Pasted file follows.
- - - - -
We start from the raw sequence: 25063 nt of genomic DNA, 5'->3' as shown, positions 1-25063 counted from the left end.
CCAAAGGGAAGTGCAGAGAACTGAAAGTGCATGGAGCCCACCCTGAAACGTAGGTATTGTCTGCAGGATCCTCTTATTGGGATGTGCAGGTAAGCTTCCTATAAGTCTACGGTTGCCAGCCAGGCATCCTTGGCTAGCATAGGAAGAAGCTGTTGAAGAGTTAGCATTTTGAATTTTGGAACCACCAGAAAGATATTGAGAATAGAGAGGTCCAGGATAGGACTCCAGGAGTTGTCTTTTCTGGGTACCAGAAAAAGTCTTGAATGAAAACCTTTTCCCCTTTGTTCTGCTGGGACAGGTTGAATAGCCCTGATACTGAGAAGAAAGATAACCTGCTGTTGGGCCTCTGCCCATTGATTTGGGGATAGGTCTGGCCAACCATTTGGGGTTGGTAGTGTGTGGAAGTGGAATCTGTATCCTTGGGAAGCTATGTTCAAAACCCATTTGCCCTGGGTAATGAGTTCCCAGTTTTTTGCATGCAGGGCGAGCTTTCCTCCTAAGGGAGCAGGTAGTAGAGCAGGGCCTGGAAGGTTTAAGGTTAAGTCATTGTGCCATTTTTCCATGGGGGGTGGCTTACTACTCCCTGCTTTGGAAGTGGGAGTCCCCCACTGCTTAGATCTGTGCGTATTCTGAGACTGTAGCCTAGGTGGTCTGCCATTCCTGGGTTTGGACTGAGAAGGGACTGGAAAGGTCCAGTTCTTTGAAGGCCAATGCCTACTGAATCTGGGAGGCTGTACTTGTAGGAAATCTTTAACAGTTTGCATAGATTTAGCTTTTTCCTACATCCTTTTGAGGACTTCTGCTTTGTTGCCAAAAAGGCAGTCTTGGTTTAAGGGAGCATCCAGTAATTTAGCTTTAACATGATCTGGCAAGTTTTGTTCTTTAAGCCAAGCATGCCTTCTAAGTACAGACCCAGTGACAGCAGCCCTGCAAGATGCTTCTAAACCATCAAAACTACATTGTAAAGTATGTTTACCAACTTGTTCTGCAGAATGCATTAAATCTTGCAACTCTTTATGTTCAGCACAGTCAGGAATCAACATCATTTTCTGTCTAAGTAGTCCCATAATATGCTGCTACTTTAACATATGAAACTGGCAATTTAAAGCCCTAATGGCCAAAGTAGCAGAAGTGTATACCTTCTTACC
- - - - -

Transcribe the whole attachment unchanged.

We start from the raw sequence: 25063 nt of genomic DNA, 5'->3' as shown, positions 1-25063 counted from the left end.
CCAAAGGGAAGTGCAGAGAACTGAAAGTGCATGGAGCCCACCCTGAAACGTAGGTATTGTCTGCAGGATCCTCTTATTGGGATGTGCAGGTAAGCTTCCTATAAGTCTACGGTTGCCAGCCAGGCATCCTTGGCTAGCATAGGAAGAAGCTGTTGAAGAGTTAGCATTTTGAATTTTGGAACCACCAGAAAGATATTGAGAATAGAGAGGTCCAGGATAGGACTCCAGGAGTTGTCTTTTCTGGGTACCAGAAAAAGTCTTGAATGAAAACCTTTTCCCCTTTGTTCTGCTGGGACAGGTTGAATAGCCCTGATACTGAGAAGAAAGATAACCTGCTGTTGGGCCTCTGCCCATTGATTTGGGGATAGGTCTGGCCAACCATTTGGGGTTGGTAGTGTGTGGAAGTGGAATCTGTATCCTTGGGAAGCTATGTTCAAAACCCATTTGCCCTGGGTAATGAGTTCCCAGTTTTTTGCATGCAGGGCGAGCTTTCCTCCTAAGGGAGCAGGTAGTAGAGCAGGGCCTGGAAGGTTTAAGGTTAAGTCATTGTGCCATTTTTCCATGGGGGGTGGCTTACTACTCCCTGCTTTGGAAGTGGGAGTCCCCCACTGCTTAGATCTGTGCGTATTCTGAGACTGTAGCCTAGGTGGTCTGCCATTCCTGGGTTTGGACTGAGAAGGGACTGGAAAGGTCCAGTTCTTTGAAGGCCAATGCCTACTGAATCTGGGAGGCTGTACTTGTAGGAAATCTTTAACAGTTTGCATAGATTTAGCTTTTTCCTACATCCTTTTGAGGACTTCTGCTTTGTTGCCAAAAAGGCAGTCTTGGTTTAAGGGAGCATCCAGTAATTTAGCTTTAACATGATCTGGCAAGTTTTGTTCTTTAAGCCAAGCATGCCTTCTAAGTACAGACCCAGTGACAGCAGCCCTGCAAGATGCTTCTAAACCATCAAAACTACATTGTAAAGTATGTTTACCAACTTGTTCTGCAGAATGCATTAAATCTTGCAACTCTTTATGTTCAGCACAGTCAGGAATCAACATCATTTTCTGTCTAAGTAGTCCCATAATATGCTGCTACTTTAACATATGAAACTGGCAATTTAAAGCCCTAATGGCCAAAGTAGCAGAAGTGTATACCTTCTTACC